BBC's bite-size religious broadcasting can do more harm than good - GP Taylor

The BBC has a strange relationship with God. On the one hand, it devotes much airtime for features such as Thought for the Day, Pause for Thought, Songs of Praise and Good Morning Sunday. On the other, the BBC has been accused of an anti-religious attitude.

BBC building in Leeds. Pic: Tony Johnson.
BBC building in Leeds. Pic: Tony Johnson.

The BBC has a public service broadcasting requirement to produce 115 hours of religious content on TV and 370 hours on radio each year. That is a vast amount of programming to a subject that is becoming a minority interest.

In 2018, 52 per cent of the public said they did not belong to any religion, compared with 31 per cent in 1983, when the British Social Attitudes survey began tracking religious belief. The number of people identifying as Christian has also fallen from 66 per cent to 38 over the same period.

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Non-religious people are increasingly identifying as atheist rather than agnostic. One in four members of the public stated: “I do not believe in God,” compared with one in 10 in 1998. Yet, the BBC pushes out the same old stuff every day, interrupting programmes on Radio 2 and Radio 4 with representatives of different religions giving us their smug-faced zeitgeist on God and the world.

As an avid listener to BBC Radio, I tend to turn off or switch channels rather than have my brain affronted by this repetitive, irrelevant dogma interrupting the flow of Zoe Ball or Amol Rajan.

It makes me wonder if now is the time for the BBC to stop religious broadcasting for good.

The BBC God-slots are heavily Christian with the occasional person from another faith. Do we really need to be told on a daily basis that Jesus was a really nice chap and if we are all kind to each other then, the world will be a better place? From my experience, we are being exposed to the nadir of theological thought.

Surely, this religious opiate doesn’t have to be supplied by the BBC? Isn’t it right and fair that our national broadcaster becomes truly secular and impartial? There is now the real need for a clear definition between religion and the State. If this means a radical change to the BBC charter then so be it.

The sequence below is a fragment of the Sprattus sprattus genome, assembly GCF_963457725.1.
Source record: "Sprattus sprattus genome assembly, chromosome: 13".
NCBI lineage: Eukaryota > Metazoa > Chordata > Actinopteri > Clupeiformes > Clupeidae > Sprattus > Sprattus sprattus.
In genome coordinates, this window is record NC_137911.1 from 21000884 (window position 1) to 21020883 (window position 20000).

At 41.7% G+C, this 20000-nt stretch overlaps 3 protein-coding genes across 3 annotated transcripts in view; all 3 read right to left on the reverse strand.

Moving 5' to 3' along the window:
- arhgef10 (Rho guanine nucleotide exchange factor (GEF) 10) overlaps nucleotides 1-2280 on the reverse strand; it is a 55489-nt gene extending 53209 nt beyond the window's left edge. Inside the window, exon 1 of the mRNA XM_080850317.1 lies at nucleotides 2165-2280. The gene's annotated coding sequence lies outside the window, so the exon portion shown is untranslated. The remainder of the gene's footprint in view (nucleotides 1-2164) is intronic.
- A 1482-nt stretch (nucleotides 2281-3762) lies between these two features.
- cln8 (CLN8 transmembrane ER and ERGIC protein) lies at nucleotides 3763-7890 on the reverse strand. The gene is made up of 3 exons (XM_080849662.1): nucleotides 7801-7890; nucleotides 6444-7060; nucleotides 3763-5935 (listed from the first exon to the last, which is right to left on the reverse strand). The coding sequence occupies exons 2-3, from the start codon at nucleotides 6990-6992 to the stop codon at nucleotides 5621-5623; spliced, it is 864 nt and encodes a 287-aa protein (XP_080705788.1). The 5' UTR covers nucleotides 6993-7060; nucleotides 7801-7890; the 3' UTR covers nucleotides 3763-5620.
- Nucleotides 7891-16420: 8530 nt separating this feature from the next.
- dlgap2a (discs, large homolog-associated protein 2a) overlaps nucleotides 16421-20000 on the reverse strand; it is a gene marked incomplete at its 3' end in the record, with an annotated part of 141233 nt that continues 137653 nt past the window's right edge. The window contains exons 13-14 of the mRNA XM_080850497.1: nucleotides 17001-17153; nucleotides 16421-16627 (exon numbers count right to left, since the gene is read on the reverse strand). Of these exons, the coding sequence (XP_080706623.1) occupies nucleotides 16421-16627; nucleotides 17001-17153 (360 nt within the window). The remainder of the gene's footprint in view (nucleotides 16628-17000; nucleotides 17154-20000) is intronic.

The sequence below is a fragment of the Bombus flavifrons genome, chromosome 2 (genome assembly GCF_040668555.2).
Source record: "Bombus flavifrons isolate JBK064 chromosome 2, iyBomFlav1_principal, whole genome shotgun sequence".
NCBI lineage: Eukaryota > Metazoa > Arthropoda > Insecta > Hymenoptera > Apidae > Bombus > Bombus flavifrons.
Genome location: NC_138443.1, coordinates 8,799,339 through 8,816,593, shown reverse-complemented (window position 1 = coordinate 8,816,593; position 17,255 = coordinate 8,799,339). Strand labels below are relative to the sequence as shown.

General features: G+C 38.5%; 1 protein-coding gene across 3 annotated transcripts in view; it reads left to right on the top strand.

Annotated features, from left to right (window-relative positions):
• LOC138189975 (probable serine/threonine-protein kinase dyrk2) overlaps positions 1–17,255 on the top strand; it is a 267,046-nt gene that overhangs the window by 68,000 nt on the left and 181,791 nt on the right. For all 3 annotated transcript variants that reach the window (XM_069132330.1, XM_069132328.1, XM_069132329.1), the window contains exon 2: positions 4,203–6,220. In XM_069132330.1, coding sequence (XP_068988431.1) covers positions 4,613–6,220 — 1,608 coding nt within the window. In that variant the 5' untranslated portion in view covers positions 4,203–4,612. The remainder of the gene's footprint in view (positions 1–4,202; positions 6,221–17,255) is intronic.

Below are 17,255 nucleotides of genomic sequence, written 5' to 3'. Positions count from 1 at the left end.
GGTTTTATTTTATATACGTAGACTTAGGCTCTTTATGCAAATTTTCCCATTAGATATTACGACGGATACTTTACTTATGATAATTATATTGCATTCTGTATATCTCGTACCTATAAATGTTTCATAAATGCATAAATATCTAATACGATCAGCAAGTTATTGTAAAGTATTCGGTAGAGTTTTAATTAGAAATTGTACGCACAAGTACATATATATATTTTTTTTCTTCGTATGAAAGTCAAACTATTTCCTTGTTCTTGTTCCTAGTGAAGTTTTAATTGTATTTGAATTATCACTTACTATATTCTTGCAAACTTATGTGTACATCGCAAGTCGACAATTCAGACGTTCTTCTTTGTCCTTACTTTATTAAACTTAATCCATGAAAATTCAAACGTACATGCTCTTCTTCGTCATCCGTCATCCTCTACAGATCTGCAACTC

Religion is becoming a divisive tool within our society. Some faiths appear to be becoming more and more intolerant of each other, exacerbating the divisions within our communities. From my experiences as a vicar, I have found some Christians are very intolerant.

When I wrote in this paper that I was considering becoming a Catholic, I had a bag of hate mail and several speaking engagements cancelled as, according to one correspondent, I was “possessed by the devil of Popery”.

I am also deeply saddened with faith attitudes towards members of the LGBTQ+ community. If faiths are welcoming of everyone, then why are same sex marriages not allowed in religious buildings? To reject people from having the blessing of God just because they fall in love with someone of the same sex has to be wrong. Jesus spoke more about the evil of money than he did about sex and according to my Bible he never mentioned being gay.

Why then does the BBC have to push faith with all its baggage upon its viewers and listeners?

As a retired priest, I have no problems with never again hearing or seeing a religious programme on the BBC. In fact, it would be refreshing not to have to endure the bland, middle of the road waffle that I am affronted with on a daily basis. Religious privilege in broadcasting has to stop. Either that or give the National Secular Society (NSS) and Pagan Federation equal airtime.

There has to be a realisation within the BBC that religious belief in this country is not what it was 60 years ago. The time of Miss Marple tuning into Songs of Praise is long gone. With each new generation, our country is becoming more and more secular and this has to be reflected. Religion in the media has to be handled sensitively and impartially. If there is to be religious programming, then let it be done in a factual, non-judgmental manner.

Perhaps, the BBC could perform their duty to religious broadcasting by only releasing religious content on BBC Sounds as a podcast? Those wishing to enjoy it could do so. The rest of society could listen to programmes without religious interruptions. I really do believe that this sort of BBC bite-size religious broadcasting can do more harm than good and has become totally irrelevant to most people.

Faith is something that people have to discover for themselves and from my own experience, God will find those who seek, without the help of Pause for Thought of the Day.

GP Taylor is a writer and broadcaster. He lives in East Yorkshire.

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